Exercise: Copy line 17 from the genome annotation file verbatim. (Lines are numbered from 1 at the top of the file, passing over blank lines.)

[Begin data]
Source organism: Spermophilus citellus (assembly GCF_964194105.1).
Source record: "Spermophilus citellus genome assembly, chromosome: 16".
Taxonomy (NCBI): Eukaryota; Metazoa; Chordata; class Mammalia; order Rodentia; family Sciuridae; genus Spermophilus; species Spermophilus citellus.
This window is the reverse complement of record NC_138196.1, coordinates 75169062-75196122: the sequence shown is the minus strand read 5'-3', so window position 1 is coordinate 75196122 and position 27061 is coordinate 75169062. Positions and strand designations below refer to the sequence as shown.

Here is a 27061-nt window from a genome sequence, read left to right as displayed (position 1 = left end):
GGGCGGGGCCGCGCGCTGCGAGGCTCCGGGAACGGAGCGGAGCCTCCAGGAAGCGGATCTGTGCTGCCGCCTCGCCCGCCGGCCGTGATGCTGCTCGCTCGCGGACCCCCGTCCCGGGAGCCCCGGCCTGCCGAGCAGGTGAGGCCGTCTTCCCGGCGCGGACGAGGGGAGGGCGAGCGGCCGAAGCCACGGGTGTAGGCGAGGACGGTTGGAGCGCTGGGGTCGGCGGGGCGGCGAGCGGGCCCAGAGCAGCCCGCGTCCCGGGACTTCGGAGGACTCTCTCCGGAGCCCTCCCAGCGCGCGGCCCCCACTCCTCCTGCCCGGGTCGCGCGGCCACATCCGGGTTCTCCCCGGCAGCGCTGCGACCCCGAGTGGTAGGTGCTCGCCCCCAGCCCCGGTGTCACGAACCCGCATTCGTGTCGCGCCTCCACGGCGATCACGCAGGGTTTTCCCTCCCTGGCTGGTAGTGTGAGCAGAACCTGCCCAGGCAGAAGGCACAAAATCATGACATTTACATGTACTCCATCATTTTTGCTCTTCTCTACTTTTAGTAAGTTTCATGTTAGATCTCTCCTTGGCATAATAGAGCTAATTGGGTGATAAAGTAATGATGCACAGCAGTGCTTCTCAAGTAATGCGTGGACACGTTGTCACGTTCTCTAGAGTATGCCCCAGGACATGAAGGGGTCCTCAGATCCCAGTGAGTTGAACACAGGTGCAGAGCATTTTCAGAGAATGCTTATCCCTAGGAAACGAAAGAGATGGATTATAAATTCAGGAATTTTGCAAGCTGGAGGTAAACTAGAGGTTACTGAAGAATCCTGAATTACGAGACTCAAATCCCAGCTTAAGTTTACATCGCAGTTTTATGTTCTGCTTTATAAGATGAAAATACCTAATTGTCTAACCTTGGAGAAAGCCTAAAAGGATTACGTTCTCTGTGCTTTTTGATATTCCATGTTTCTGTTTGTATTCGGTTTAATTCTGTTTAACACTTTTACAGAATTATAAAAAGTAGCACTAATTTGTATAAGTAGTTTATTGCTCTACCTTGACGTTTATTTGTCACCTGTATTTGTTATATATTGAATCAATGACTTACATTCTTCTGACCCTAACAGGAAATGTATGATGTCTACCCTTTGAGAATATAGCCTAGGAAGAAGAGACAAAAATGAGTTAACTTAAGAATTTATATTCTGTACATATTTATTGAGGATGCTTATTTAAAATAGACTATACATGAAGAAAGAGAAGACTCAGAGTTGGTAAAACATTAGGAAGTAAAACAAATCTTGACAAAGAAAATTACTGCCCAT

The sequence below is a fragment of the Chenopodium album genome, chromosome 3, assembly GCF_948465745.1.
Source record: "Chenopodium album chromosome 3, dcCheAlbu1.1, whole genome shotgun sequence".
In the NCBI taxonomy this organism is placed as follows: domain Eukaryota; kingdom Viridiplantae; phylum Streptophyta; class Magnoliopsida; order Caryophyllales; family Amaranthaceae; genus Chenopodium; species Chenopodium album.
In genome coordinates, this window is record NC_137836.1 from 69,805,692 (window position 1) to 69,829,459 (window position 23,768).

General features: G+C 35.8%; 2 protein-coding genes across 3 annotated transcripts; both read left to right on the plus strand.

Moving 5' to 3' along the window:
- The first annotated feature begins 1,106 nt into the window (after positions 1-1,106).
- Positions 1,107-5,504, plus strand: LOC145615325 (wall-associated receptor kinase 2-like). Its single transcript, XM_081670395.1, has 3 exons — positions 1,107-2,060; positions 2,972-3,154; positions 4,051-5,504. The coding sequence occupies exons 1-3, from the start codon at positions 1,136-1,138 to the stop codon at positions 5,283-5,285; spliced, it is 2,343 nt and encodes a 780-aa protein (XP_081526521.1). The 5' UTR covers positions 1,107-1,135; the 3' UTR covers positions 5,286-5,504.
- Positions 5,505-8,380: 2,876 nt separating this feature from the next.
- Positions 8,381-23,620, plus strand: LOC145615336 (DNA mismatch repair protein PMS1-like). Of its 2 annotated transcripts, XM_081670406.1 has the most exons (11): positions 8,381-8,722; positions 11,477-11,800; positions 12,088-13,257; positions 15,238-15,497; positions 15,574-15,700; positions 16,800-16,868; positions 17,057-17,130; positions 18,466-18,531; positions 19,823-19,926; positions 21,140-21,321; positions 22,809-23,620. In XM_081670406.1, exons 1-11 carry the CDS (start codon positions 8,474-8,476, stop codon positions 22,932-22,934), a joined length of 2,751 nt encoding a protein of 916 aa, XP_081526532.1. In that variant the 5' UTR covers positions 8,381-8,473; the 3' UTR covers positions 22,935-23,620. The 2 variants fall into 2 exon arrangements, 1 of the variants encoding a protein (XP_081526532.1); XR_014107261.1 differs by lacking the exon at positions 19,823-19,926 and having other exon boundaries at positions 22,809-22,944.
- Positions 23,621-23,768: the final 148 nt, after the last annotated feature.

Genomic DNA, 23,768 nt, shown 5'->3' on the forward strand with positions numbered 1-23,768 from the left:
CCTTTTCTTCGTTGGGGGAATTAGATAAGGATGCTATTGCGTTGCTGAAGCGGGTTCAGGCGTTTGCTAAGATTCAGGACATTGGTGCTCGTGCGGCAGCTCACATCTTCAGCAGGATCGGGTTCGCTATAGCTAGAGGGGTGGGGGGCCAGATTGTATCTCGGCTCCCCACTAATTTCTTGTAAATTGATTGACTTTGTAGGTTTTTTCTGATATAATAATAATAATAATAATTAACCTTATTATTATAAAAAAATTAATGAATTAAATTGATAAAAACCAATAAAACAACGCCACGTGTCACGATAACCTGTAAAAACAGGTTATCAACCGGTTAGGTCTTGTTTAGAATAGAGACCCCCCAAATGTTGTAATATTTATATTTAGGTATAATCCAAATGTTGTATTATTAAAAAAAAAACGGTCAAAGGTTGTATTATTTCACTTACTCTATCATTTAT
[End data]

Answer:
- Positions 23,621-23,768: the final 148 nt, after the last annotated feature.